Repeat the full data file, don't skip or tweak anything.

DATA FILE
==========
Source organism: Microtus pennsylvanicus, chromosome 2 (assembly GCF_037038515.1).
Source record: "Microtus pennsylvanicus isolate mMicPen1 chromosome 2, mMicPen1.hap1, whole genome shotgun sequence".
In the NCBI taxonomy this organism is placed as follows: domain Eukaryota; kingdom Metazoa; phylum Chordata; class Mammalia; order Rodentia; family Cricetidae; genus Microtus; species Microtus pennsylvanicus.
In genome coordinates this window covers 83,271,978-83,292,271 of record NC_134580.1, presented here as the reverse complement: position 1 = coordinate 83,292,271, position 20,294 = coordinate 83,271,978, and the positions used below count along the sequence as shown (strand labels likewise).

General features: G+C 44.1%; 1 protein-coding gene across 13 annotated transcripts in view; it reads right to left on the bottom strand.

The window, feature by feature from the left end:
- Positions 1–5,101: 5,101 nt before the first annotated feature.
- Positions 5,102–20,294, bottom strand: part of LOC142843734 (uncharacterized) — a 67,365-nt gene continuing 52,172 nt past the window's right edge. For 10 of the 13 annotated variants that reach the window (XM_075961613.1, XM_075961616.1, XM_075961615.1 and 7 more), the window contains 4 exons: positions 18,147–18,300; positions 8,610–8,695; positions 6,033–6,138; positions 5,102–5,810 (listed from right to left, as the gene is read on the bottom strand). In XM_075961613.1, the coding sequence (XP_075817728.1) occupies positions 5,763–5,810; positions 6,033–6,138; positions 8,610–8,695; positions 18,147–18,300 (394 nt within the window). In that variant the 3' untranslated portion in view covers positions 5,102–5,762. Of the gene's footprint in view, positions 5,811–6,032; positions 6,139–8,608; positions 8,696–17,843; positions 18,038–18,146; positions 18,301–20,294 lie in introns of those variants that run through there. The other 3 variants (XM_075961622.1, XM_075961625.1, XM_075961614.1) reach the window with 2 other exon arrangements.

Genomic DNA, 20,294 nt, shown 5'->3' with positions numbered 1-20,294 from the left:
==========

Source organism: Microtus pennsylvanicus, chromosome 2 (assembly GCF_037038515.1).
Source record: "Microtus pennsylvanicus isolate mMicPen1 chromosome 2, mMicPen1.hap1, whole genome shotgun sequence".
In the NCBI taxonomy this organism is placed as follows: domain Eukaryota; kingdom Metazoa; phylum Chordata; class Mammalia; order Rodentia; family Cricetidae; genus Microtus; species Microtus pennsylvanicus.
In genome coordinates this window covers 83,271,978-83,292,271 of record NC_134580.1, presented here as the reverse complement: position 1 = coordinate 83,292,271, position 20,294 = coordinate 83,271,978, and the positions used below count along the sequence as shown (strand labels likewise).

General features: G+C 44.1%; 1 protein-coding gene across 13 annotated transcripts in view; it reads right to left on the bottom strand.

The window, feature by feature from the left end:
- Positions 1–5,101: 5,101 nt before the first annotated feature.
- Positions 5,102–20,294, bottom strand: part of LOC142843734 (uncharacterized) — a 67,365-nt gene continuing 52,172 nt past the window's right edge. For 10 of the 13 annotated variants that reach the window (XM_075961613.1, XM_075961616.1, XM_075961615.1 and 7 more), the window contains 4 exons: positions 18,147–18,300; positions 8,610–8,695; positions 6,033–6,138; positions 5,102–5,810 (listed from right to left, as the gene is read on the bottom strand). In XM_075961613.1, the coding sequence (XP_075817728.1) occupies positions 5,763–5,810; positions 6,033–6,138; positions 8,610–8,695; positions 18,147–18,300 (394 nt within the window). In that variant the 3' untranslated portion in view covers positions 5,102–5,762. Of the gene's footprint in view, positions 5,811–6,032; positions 6,139–8,608; positions 8,696–17,843; positions 18,038–18,146; positions 18,301–20,294 lie in introns of those variants that run through there. The other 3 variants (XM_075961622.1, XM_075961625.1, XM_075961614.1) reach the window with 2 other exon arrangements.

Genomic DNA, 20,294 nt, shown 5'->3' with positions numbered 1-20,294 from the left: